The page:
Ausma Zehanat Khan first appeared on our radar with her crime fiction debut, The Unquiet Dead, introducing the handsome Esa Khattak and the sporty Rachel Getty. The two are partners in a special Canadian community policing unit dedicated to sensitive cases involving minority communities. In The Unquiet Dead, they tackle a case involving war criminals, Balkan ghosts, and the intersection of private and public suffering. In The Language of Secrets, Khattak and Getty go undercover in a a mosque controlled by a charismatic leader suspected of planning a violent attack – and engaged to Khattak’s sister. In Khan’s third novel to feature the duo, Among the Ruins, Khattak just wants to enjoy a nice vacation in Iran, but gets recruited by the Canadian secret service to look into the untimely death of a Canadian citizen and activist filmmaker. Ausma was kind enough to let us ask her a few questions about the series.
- Interview by Director of Suspense Molly Odintz
“I have this set of stories I want to tell based on my background in human rights law and my continuing commitment to human rights issues. It’s important to me personally because these are stories that rarely see the light, or that when they do, they’re depicted through a perspective that I don’t recognize as authentic.”
Molly Odintz: Rachel Getty is my favorite contemporary sidekick – she’s practical, sporty, and is always game to help Esa Khattak both with his assigned work and his efforts to outwit his superiors. She seems to be the average joe of the novel, intended to balance out Esa Khattak’s impressively erudite mind. Is she a Watson, to Esa’s Sherlock? Tell us about the dynamics between Rachel and Esa.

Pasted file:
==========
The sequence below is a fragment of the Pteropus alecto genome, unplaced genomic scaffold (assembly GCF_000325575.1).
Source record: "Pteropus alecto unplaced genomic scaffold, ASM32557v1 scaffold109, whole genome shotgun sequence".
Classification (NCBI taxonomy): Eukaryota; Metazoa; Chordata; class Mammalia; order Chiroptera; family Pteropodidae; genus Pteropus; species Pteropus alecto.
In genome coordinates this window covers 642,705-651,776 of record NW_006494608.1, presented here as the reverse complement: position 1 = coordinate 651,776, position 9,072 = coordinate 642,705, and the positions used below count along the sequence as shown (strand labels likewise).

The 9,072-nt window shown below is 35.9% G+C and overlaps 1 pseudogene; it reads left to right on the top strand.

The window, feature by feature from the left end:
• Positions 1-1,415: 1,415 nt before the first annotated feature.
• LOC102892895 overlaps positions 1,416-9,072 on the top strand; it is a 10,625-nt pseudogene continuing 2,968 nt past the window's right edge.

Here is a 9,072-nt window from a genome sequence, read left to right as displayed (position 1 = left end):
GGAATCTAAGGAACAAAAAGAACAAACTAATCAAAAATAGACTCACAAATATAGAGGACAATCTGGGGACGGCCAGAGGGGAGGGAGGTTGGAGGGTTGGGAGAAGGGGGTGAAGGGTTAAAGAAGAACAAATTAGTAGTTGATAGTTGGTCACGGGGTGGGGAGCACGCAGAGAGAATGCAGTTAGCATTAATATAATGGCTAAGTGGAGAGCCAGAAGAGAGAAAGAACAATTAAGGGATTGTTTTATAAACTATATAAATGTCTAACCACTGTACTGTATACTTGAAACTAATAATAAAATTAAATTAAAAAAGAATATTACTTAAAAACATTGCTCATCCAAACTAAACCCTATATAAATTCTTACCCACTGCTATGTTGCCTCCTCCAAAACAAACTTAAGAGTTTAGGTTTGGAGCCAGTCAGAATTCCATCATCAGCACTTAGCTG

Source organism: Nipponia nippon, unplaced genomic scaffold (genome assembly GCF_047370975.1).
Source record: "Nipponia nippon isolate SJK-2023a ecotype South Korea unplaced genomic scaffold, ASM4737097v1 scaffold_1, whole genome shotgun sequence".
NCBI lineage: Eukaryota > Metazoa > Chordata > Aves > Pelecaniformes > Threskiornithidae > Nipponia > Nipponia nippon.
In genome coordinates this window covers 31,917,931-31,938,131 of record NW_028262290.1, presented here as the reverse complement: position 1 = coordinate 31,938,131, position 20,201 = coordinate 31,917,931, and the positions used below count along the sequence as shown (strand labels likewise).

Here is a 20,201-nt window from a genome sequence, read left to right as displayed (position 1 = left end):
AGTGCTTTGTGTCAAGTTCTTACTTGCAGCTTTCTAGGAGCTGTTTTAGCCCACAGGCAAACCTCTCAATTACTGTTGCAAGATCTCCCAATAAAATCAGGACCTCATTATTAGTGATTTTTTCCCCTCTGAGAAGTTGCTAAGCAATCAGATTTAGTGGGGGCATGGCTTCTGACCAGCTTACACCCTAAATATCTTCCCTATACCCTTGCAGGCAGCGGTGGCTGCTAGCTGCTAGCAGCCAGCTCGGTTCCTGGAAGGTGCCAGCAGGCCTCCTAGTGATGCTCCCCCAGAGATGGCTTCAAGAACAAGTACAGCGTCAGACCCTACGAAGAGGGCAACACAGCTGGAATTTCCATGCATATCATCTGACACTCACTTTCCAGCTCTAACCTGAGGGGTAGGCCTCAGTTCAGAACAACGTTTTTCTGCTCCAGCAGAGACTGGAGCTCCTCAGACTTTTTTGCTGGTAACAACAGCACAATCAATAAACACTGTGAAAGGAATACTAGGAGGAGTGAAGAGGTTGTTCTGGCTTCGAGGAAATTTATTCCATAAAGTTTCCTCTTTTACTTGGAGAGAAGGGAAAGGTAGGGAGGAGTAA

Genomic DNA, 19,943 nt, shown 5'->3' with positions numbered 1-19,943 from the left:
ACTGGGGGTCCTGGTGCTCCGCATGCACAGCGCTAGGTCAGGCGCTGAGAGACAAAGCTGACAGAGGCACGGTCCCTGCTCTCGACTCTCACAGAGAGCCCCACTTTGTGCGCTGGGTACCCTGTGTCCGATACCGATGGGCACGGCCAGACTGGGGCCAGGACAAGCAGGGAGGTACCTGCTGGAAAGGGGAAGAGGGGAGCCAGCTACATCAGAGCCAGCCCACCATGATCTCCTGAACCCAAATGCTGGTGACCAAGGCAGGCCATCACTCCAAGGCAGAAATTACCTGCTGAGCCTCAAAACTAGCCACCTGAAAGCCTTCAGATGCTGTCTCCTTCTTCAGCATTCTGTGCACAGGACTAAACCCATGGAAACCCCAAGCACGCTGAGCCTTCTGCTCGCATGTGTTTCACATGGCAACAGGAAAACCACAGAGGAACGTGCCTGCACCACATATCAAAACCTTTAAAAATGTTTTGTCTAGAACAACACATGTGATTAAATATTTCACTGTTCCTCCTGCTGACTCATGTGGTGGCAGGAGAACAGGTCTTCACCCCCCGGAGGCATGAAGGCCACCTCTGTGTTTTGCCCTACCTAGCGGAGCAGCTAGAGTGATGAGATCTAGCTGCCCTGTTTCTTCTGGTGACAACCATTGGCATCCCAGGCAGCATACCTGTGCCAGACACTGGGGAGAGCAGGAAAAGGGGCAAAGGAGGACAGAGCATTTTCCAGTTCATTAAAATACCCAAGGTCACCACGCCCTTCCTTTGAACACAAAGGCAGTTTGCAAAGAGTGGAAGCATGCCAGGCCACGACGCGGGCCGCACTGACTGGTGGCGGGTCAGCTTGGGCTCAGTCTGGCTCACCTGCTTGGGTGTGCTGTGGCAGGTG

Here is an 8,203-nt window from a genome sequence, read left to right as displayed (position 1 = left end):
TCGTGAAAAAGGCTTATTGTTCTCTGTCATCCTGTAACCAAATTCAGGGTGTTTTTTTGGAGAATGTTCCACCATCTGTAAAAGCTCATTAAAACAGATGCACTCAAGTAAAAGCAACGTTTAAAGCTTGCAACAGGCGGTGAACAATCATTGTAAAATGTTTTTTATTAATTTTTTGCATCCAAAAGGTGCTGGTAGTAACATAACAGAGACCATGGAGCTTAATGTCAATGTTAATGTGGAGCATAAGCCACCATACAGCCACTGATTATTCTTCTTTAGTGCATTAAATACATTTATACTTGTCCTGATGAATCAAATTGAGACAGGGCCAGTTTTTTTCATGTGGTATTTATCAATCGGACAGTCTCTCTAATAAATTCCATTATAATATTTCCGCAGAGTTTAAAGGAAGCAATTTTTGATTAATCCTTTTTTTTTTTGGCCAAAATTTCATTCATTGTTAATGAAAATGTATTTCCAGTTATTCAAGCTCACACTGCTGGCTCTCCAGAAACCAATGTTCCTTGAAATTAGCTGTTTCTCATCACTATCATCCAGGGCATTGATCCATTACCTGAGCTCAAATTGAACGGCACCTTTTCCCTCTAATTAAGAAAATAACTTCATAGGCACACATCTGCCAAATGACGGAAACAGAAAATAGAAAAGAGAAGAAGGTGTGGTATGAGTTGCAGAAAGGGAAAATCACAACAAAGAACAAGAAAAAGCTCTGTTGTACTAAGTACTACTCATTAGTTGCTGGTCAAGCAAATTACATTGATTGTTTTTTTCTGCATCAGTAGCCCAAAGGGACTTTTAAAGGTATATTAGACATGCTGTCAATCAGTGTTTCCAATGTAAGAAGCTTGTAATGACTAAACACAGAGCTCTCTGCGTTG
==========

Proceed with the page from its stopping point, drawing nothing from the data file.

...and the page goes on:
Ausma Zehanat Khan: That’s such a lovely compliment, thank you! Rachel is definitely Esa’s counterpoint, and her story is as important to the books as Esa’s is. I try to have these characters draw each other out, and to serve as foils for each other—I think Rachel is braver than Esa when it comes to personal conflicts and entanglements. She doesn’t always get things right, but she’s much more willing to take chances than he is, though both characters will continue to develop as they grow closer over time. I see Rachel as quite independent of Esa, and as an equal contributor to their crime-solving efforts. I think she also helps interpret Esa and humanize him to my readers.